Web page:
Starting in September, there will be an extra grade level in all public high schools.
To help accommodate the influx of students it will bring, government will hire more teachers and build more classrooms, Education and Culture Minister Myron Walwyn said this week.
Four two-storey buildings at Elmore Stoutt High School and one two-storey building at Bregado Flax Educational Centre will be erected, Mr. Walwyn told the House of Assembly on Monday. Each building will house 16 new classrooms.
Construction has not begun on the projects, but a master plan has been submitted to the Town and Country Planning Department, Mr. Walwyn said in an interview yesterday.
Curriculum to change
By NGOVOU GYANG
The public school curriculum has been revamped in preparation for the additional school year that will take effect in September, Education and Culture Minister Myron Walwyn said on Monday during a House of Assembly sitting.
“It is the intention of the Ministry of Education to ensure that our graduates … are able to successfully matriculate to any credible tertiary institution or be qualified for any entry level job in our economy,” Mr. Walwyn told legislators.
To help facilitate that goal, the MEC plans to offer the Caribbean Advanced Proficiency Examination for grade 12 students who earn their Caribbean Secondary Education Certificate in Grade 11, Mr. Walwyn explained.
While preparing for the CAPE, 12th graders will also enroll at the H. Lavity Stoutt Community College, he said, adding that completing CAPE units will earn students HLSCC credit.
Grade 12 students who did not pass the CSEC in Grade 11 will continue “earning credits for graduation and earning community service hours,” Mr. Walwyn said.
The changes, he added, will make the Class of 2017 “the most qualified secondary students in the history of this territory.”
Teachers won’t be left behind, he added.
“The CAPE programme will begin at the secondary school in September 2016,” he said. “Select teachers will be trained by the Caribbean Examinations Council to teach the courses, and this training will take place shortly.”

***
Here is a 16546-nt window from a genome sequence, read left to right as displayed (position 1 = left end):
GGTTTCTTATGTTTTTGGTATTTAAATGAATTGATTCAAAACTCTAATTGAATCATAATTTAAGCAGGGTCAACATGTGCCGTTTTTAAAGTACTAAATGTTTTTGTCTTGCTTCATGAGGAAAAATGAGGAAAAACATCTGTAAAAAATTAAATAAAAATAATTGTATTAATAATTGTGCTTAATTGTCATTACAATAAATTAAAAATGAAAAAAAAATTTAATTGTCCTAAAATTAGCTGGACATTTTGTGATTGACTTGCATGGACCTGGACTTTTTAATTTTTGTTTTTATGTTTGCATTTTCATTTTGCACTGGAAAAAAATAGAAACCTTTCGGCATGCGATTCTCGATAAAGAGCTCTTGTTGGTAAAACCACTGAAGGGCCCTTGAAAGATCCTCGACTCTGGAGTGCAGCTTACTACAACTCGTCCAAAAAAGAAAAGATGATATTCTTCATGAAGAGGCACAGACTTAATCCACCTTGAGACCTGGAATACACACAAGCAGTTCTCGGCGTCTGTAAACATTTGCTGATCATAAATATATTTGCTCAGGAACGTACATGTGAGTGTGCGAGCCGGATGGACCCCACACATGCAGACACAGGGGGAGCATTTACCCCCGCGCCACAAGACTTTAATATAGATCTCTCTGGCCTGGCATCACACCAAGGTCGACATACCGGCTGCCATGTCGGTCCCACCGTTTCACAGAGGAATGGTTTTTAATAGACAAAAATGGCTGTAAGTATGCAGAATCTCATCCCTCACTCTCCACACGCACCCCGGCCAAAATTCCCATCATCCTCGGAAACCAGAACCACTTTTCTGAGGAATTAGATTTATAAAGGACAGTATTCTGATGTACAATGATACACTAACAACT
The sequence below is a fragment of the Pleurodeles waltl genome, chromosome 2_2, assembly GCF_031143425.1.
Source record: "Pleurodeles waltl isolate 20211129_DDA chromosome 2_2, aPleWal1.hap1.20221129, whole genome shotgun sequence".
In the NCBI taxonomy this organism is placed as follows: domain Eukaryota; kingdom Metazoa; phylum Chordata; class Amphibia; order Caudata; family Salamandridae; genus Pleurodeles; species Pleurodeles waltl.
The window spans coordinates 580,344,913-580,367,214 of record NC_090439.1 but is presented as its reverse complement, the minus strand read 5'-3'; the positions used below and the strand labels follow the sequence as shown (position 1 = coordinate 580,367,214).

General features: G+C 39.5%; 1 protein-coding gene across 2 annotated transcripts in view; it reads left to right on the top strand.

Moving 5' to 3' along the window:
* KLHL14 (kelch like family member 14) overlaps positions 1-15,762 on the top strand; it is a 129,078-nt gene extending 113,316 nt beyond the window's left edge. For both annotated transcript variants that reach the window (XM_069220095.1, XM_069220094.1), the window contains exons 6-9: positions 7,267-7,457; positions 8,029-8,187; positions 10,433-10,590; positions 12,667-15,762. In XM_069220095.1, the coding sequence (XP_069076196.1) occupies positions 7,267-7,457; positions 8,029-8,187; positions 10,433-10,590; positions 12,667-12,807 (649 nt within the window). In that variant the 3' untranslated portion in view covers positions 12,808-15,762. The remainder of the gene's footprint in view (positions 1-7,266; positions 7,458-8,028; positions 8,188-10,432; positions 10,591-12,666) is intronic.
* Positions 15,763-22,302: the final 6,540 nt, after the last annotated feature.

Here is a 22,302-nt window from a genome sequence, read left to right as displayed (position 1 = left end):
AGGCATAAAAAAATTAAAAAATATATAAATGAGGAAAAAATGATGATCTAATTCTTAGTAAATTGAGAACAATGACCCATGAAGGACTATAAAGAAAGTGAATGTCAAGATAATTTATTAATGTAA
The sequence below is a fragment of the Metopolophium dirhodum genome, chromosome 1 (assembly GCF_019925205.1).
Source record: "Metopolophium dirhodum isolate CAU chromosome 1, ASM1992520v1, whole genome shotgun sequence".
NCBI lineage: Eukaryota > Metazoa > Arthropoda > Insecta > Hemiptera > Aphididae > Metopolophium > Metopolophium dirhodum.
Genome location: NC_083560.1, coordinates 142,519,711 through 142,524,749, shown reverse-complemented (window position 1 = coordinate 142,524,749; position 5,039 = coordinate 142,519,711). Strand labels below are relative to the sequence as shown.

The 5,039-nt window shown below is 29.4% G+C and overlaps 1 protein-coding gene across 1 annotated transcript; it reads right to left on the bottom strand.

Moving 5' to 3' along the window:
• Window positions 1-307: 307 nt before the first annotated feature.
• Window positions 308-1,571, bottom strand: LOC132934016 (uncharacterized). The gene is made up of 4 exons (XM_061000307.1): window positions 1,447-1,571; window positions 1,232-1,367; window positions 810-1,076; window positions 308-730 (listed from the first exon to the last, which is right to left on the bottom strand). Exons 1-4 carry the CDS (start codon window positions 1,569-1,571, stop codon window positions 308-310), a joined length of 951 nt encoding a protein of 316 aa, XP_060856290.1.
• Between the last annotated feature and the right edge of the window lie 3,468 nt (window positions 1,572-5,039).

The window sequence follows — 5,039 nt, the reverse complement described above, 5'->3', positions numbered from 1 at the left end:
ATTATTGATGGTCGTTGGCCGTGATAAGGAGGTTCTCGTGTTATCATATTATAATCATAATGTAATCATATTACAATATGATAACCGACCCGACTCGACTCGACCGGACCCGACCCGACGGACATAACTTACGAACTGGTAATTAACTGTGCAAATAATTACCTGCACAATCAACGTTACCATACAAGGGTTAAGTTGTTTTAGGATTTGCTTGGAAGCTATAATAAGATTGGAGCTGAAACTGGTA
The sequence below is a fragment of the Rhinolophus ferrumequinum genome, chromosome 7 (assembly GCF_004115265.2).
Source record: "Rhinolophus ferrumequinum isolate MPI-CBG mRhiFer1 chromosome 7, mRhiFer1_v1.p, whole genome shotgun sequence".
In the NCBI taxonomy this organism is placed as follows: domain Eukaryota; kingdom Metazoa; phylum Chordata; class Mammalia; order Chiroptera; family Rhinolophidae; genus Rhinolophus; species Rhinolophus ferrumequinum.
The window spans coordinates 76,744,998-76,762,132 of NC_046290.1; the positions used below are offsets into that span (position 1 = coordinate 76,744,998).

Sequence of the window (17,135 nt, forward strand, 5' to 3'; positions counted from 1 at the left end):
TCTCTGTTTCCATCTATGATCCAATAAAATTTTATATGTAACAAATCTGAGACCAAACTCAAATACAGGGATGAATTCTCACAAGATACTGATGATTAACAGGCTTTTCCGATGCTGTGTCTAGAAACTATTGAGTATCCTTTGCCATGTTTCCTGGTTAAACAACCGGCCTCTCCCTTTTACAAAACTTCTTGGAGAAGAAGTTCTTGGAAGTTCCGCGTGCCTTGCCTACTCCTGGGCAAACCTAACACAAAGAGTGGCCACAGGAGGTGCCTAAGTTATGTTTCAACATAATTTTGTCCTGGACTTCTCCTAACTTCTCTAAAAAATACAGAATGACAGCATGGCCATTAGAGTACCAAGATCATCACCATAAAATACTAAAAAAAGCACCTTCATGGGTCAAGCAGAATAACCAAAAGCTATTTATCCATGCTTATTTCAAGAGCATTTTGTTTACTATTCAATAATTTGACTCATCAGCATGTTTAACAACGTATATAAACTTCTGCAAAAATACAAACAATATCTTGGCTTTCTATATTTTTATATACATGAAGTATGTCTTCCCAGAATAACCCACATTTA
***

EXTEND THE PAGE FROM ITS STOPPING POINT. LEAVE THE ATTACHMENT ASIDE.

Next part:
The minister also announced plans to revise the scholarship programme to grant students scholarships at the end of their tenure at HLSCC instead of the end of high school.
He added that he is “pretty confident” the facilities will be constructed by September. The minister also noted that $3 million was earmarked this year for the ministry’s capital expenditures, the vast of majority of which will be devoted to the new classroom buildings.
Mr. Walwyn also said there have been allowances made to hire new teachers to account for the increase in students, but he was uncertain exactly how many would be needed.
He stressed the importance of “maximising the usefulness” of the existing workforce, and said teachers may see an increase in their workload.
Leaders have been making — and changing — plans to improve high school facilities for at least a decade.
In 2006, the National Democratic Party announced its intention to build a new high school on the eastern part of Tortola, and the following year then-Chief Minister Dr. Orlando Smith announced Paraquita Bay as the site.
A plan was drafted, but it was shelved after the Virgin Islands Party took over the government in August 2007. Instead, then-Education and Culture Minister Andrew Fahie said government hoped to have the former plan — which he said cost $1,624,174 — adjusted for use in Road Town.
In May 2009, Mr. Fahie revealed that government was in discussions with contractor STO Enterprises to build the new school at the existing ESHS campus.
Two years later, he said that the former plan was still being adjusted, adding that all but the newest buildings on campus would be replaced and that construction would happen in phases so students could continue to attend classes.
After the NDP returned to power later in 2011, however, government changed course again. Mr. Walwyn said in 2013 that plans for a new school had been suspended due to budget constraints, and instead work would go toward improving the current ESHS campus.
He said yesterday that the current eight-acre campus provides more than enough land for the plan they are working on.
“The problem that we’ve had at the high school is that if you look at it, you can see all the buildings are spaced out,” he said. “And it looks like the buildings were just placed down without any view of a master plan according to the layout. And we’re trying to really properly utilise the entire space.”
This article originally appeared in the April 21, 2016 edition.